I am praying that none of us here present are given a chance to prove whether if the depiction was accurate or not. Ichikawa always considered the quality of his original WWII-themed sources for the purposes of film adaptation. I trust him.


P.S. This is one of those movies that slowly grows in you and shouldn't be rated immediately.
March 1, 2013
A beautifully filmed, intense anti-war film, Kon Ichikawa's Fires on the Plain is a harrowing descent into despair. Faced with the fundamental existential decision of whether or not to commit suicide, protagonist Tamura wanders around a newly conquered island in the Philippines near the close of WWII. Near death from tuberculosis, Tamura seeks a place with various army units on the island but is denied because of his condition and is even ordered to commit suicide. But Tamura refuses to give up and continues to roam the hellish landscape of the island as dark temptations of murder and cannibalism begin gnawing at his conscience. Will he submit to these animalistic desires to survive or will he preserve his humanity until the end? This is the haunting question that lies at the heart of Ichikawa's horrifying depiction of war when all the aspirations of honor, patriotism, and just cause are stripped away to reveal the bleeding corpses that support the effort.
July 16, 2012
A fantastic and touching tale of human desperation.
July 4, 2012
A lost soul wanders in the wasteland that was the Philippines at the end of WWII. Ichikawa's increasingly oppressive anti-war film is at times dream-like but most times horrifyingly real.
June 19, 2012
More than half a century after its release, Fires on the Plain stands tall not only as a painfully accurate depiction of WWII's Pacific Theater, but as a testament to the horrific side-effects of war. Alongside a superb script and gripping performances, Nobi is glaring look at humanity at its lowest. The film's execution flawlessly captures the fleeting line between life and death; this is a film that will stay with the audience long after it's over.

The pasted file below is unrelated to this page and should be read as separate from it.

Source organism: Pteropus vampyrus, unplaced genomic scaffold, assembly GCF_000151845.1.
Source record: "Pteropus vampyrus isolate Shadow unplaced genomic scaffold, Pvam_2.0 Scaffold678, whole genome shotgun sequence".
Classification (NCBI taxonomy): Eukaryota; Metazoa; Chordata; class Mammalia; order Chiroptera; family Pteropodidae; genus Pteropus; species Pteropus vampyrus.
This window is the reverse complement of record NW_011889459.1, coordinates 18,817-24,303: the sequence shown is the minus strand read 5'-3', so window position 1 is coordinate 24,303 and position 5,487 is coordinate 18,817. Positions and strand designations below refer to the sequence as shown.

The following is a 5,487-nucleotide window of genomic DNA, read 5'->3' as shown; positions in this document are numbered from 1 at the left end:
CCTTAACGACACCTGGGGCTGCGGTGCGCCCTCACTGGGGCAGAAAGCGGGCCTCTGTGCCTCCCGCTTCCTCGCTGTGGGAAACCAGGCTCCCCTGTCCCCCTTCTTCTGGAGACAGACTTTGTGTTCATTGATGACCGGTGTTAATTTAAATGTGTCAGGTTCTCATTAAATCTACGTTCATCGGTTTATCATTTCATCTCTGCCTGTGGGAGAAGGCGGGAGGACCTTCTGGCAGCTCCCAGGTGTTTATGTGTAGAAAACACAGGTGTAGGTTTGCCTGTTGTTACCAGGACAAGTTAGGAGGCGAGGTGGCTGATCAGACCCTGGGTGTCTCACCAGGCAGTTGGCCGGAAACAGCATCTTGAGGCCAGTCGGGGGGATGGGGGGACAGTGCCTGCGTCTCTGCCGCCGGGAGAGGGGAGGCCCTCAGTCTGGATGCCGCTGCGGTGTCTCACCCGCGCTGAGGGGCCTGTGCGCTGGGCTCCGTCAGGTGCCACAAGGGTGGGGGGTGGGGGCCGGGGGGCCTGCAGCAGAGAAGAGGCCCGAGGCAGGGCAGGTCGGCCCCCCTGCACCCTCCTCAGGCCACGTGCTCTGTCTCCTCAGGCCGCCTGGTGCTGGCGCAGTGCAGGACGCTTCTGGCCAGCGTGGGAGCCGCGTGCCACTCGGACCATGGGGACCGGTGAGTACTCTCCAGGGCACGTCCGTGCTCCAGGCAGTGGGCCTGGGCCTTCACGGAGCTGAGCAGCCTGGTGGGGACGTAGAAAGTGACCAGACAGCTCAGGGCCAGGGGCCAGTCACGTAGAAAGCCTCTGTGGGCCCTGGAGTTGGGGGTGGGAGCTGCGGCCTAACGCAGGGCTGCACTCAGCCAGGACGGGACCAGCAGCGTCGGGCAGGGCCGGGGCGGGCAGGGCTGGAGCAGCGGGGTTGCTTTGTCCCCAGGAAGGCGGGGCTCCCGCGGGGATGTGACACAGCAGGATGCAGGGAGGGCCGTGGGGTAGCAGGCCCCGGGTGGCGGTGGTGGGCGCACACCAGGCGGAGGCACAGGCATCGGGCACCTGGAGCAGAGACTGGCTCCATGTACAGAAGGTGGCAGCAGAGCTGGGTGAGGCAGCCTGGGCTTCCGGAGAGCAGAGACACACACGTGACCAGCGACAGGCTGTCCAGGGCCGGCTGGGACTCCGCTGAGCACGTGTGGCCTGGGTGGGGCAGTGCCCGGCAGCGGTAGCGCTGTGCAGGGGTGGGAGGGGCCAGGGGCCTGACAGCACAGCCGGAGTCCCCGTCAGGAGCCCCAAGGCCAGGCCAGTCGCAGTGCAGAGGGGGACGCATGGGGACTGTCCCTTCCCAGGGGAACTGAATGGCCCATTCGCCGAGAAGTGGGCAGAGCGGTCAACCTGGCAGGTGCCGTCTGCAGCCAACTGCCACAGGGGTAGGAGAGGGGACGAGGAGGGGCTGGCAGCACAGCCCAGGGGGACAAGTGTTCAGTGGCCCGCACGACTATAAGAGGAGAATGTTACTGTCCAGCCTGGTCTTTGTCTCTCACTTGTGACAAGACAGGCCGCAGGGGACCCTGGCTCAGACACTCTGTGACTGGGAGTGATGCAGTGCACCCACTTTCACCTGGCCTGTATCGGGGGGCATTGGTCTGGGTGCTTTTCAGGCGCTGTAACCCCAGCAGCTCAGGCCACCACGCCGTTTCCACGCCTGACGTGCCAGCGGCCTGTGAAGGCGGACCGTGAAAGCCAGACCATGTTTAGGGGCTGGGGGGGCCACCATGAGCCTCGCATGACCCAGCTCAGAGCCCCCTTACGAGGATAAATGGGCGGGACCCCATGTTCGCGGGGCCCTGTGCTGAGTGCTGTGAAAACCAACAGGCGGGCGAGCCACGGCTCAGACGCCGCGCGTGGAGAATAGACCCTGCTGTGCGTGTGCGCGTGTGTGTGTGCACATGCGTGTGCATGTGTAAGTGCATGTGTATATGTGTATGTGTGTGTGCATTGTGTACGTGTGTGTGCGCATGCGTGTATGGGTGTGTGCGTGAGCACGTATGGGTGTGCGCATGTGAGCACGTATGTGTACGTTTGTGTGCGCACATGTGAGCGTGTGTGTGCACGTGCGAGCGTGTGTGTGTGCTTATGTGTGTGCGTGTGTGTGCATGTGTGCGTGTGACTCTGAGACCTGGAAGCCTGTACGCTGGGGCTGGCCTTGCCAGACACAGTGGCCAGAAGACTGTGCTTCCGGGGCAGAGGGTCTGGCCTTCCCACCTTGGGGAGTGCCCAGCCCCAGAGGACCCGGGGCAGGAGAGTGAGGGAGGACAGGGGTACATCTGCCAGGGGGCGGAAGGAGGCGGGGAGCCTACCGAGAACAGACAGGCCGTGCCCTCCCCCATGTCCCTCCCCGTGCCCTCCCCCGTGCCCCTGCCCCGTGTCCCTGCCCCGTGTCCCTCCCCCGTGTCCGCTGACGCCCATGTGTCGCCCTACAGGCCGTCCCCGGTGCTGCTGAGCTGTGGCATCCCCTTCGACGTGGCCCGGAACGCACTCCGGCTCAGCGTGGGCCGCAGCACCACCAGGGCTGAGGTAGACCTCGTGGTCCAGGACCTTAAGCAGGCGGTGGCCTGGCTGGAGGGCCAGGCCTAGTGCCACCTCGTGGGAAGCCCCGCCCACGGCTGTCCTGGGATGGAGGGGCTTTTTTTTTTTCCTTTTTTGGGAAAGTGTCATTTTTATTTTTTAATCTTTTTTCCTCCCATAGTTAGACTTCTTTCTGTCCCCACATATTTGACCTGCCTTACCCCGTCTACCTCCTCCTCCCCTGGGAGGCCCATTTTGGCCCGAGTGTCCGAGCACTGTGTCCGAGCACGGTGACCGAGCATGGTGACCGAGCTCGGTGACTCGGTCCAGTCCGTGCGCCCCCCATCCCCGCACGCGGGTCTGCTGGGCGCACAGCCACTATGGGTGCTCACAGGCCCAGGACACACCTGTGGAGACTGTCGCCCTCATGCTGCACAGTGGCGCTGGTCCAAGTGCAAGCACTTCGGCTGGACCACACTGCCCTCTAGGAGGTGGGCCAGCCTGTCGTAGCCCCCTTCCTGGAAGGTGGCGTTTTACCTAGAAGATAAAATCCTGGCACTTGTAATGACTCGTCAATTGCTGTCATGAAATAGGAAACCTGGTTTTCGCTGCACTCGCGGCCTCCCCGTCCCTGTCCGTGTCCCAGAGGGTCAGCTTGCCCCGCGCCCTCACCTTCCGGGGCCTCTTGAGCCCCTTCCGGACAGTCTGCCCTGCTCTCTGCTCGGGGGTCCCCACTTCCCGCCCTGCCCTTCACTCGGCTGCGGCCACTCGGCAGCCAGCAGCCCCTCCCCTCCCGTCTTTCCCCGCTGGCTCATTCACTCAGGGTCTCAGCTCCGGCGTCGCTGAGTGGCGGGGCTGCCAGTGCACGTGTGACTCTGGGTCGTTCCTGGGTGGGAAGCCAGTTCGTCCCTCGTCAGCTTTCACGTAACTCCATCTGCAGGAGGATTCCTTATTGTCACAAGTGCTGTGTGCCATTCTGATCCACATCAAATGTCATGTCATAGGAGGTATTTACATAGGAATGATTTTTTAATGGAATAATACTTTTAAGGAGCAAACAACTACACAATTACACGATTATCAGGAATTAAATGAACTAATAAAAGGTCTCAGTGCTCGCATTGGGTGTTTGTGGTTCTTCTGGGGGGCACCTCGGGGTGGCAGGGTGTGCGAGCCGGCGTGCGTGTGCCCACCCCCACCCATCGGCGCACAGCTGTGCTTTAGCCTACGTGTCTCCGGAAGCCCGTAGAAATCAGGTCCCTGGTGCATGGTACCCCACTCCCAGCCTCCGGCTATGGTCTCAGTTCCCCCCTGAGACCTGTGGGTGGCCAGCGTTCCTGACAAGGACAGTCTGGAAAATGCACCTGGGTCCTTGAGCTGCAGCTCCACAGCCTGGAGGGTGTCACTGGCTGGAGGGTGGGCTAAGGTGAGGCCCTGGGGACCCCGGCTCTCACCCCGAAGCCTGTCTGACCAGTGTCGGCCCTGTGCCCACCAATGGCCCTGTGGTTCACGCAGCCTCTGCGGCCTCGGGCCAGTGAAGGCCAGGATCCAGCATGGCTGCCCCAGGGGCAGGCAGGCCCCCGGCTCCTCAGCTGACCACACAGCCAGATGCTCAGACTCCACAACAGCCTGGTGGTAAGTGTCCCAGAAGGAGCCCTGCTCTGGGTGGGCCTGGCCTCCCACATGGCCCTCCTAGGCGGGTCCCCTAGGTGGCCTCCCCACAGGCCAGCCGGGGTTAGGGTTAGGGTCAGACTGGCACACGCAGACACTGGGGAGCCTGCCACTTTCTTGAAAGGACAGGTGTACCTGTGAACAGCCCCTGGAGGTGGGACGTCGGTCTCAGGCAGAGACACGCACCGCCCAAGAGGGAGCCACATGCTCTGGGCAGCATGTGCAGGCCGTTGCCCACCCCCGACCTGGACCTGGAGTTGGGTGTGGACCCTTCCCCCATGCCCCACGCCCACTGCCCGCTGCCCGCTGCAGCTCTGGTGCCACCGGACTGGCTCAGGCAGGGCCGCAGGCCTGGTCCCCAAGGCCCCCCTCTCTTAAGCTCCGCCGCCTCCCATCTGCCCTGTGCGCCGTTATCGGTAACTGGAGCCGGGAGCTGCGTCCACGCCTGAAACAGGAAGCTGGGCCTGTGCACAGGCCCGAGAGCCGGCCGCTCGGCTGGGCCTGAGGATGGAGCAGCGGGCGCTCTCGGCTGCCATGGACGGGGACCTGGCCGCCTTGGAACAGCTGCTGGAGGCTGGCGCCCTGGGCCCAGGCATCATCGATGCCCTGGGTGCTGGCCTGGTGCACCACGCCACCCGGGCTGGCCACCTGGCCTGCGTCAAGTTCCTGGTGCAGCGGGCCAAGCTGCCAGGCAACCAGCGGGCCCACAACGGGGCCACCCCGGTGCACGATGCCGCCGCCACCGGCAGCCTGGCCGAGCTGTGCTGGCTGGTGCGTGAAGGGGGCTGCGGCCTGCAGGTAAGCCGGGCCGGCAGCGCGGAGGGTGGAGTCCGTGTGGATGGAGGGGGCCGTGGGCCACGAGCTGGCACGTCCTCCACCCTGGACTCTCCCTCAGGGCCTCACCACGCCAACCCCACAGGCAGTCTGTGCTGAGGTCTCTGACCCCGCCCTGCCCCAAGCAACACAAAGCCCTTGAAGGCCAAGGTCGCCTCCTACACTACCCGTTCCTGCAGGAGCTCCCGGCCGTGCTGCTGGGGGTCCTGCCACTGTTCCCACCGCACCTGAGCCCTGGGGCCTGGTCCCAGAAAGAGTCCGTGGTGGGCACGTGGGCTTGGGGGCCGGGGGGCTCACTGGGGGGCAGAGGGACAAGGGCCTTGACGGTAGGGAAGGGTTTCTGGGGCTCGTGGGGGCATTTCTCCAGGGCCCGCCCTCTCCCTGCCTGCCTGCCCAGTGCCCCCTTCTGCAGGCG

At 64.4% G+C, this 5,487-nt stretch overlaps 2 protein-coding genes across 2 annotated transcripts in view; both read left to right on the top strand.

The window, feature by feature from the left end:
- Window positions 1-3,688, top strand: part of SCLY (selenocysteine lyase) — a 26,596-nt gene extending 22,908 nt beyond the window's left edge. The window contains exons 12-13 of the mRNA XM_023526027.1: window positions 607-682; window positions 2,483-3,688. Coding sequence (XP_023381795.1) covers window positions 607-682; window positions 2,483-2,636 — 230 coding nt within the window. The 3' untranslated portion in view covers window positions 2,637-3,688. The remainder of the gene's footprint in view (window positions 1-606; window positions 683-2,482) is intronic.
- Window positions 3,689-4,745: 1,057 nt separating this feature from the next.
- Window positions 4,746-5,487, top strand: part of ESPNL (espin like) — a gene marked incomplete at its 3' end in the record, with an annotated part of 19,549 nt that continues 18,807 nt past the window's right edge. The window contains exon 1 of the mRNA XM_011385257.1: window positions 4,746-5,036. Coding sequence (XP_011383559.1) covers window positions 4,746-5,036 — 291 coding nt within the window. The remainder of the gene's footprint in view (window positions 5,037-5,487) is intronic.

March 22, 2012
Fires on the Plain is a harrowing account of the Japanese invasion of the Phillipines. It is a story of Tamura, a Japanese soldier suffering from Tuberculosis and his struggle to survive among his increasingly crazed and demoralized countrymen. The depiction of violence is brutally realistic for the time and doesn't pull any punches. It shows death as being a blood filled sorry mess and doesn't shy away from close-ups of piles of corpses. The film is thematically mostly about man's struggle to stay alive, while still remaining parts of his humanity. In that the film shows soldiers turning to cannibalism due to the lack of food and as Tamura struggles with hunger he attempts to avoid stooping that law. There is no glory of war in this film everything is bleak and desolate. The waning sanity of the soldiers is well portrayed by the actors and feels very real and nerve wracking. The black and white cinematography would be beautifully if it weren't so bleak and is one of the main reasons of why the film is so effective in showing the viewers the total brutality of war. Overall the film is very effective in its anti-war message and is a still a harrowing and effective treatment of war and the limits of humanity.
October 20, 2011